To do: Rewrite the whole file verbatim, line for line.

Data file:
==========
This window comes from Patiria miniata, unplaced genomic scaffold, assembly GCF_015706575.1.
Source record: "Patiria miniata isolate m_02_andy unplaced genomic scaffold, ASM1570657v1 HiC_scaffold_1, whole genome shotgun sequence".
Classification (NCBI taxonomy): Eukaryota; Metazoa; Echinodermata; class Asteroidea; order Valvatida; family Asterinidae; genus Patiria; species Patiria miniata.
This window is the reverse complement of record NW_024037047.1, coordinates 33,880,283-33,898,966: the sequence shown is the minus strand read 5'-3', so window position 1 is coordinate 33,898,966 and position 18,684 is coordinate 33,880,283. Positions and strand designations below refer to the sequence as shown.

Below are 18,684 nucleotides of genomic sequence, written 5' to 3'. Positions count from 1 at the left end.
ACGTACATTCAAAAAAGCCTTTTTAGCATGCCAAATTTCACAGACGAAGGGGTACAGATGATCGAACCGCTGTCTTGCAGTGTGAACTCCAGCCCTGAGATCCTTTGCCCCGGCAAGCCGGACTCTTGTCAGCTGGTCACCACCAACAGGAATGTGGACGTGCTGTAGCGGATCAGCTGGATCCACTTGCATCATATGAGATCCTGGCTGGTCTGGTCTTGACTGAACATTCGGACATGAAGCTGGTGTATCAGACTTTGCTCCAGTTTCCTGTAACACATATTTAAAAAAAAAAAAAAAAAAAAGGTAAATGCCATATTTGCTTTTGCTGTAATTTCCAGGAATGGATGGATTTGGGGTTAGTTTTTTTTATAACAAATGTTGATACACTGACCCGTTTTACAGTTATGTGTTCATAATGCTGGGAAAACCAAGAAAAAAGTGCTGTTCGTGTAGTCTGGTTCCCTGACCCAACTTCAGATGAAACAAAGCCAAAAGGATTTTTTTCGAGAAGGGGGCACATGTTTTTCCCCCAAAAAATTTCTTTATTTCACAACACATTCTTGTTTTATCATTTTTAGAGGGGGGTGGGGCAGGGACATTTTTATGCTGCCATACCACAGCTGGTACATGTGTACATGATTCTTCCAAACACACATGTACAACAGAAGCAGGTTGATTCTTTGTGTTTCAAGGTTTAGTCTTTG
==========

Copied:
This window comes from Patiria miniata, unplaced genomic scaffold, assembly GCF_015706575.1.
Source record: "Patiria miniata isolate m_02_andy unplaced genomic scaffold, ASM1570657v1 HiC_scaffold_1, whole genome shotgun sequence".
Classification (NCBI taxonomy): Eukaryota; Metazoa; Echinodermata; class Asteroidea; order Valvatida; family Asterinidae; genus Patiria; species Patiria miniata.
This window is the reverse complement of record NW_024037047.1, coordinates 33,880,283-33,898,966: the sequence shown is the minus strand read 5'-3', so window position 1 is coordinate 33,898,966 and position 18,684 is coordinate 33,880,283. Positions and strand designations below refer to the sequence as shown.

Below are 18,684 nucleotides of genomic sequence, written 5' to 3'. Positions count from 1 at the left end.
ACGTACATTCAAAAAAGCCTTTTTAGCATGCCAAATTTCACAGACGAAGGGGTACAGATGATCGAACCGCTGTCTTGCAGTGTGAACTCCAGCCCTGAGATCCTTTGCCCCGGCAAGCCGGACTCTTGTCAGCTGGTCACCACCAACAGGAATGTGGACGTGCTGTAGCGGATCAGCTGGATCCACTTGCATCATATGAGATCCTGGCTGGTCTGGTCTTGACTGAACATTCGGACATGAAGCTGGTGTATCAGACTTTGCTCCAGTTTCCTGTAACACATATTTAAAAAAAAAAAAAAAAAAAAGGTAAATGCCATATTTGCTTTTGCTGTAATTTCCAGGAATGGATGGATTTGGGGTTAGTTTTTTTTATAACAAATGTTGATACACTGACCCGTTTTACAGTTATGTGTTCATAATGCTGGGAAAACCAAGAAAAAAGTGCTGTTCGTGTAGTCTGGTTCCCTGACCCAACTTCAGATGAAACAAAGCCAAAAGGATTTTTTTCGAGAAGGGGGCACATGTTTTTCCCCCAAAAAATTTCTTTATTTCACAACACATTCTTGTTTTATCATTTTTAGAGGGGGGTGGGGCAGGGACATTTTTATGCTGCCATACCACAGCTGGTACATGTGTACATGATTCTTCCAAACACACATGTACAACAGAAGCAGGTTGATTCTTTGTGTTTCAAGGTTTAGTCTTTG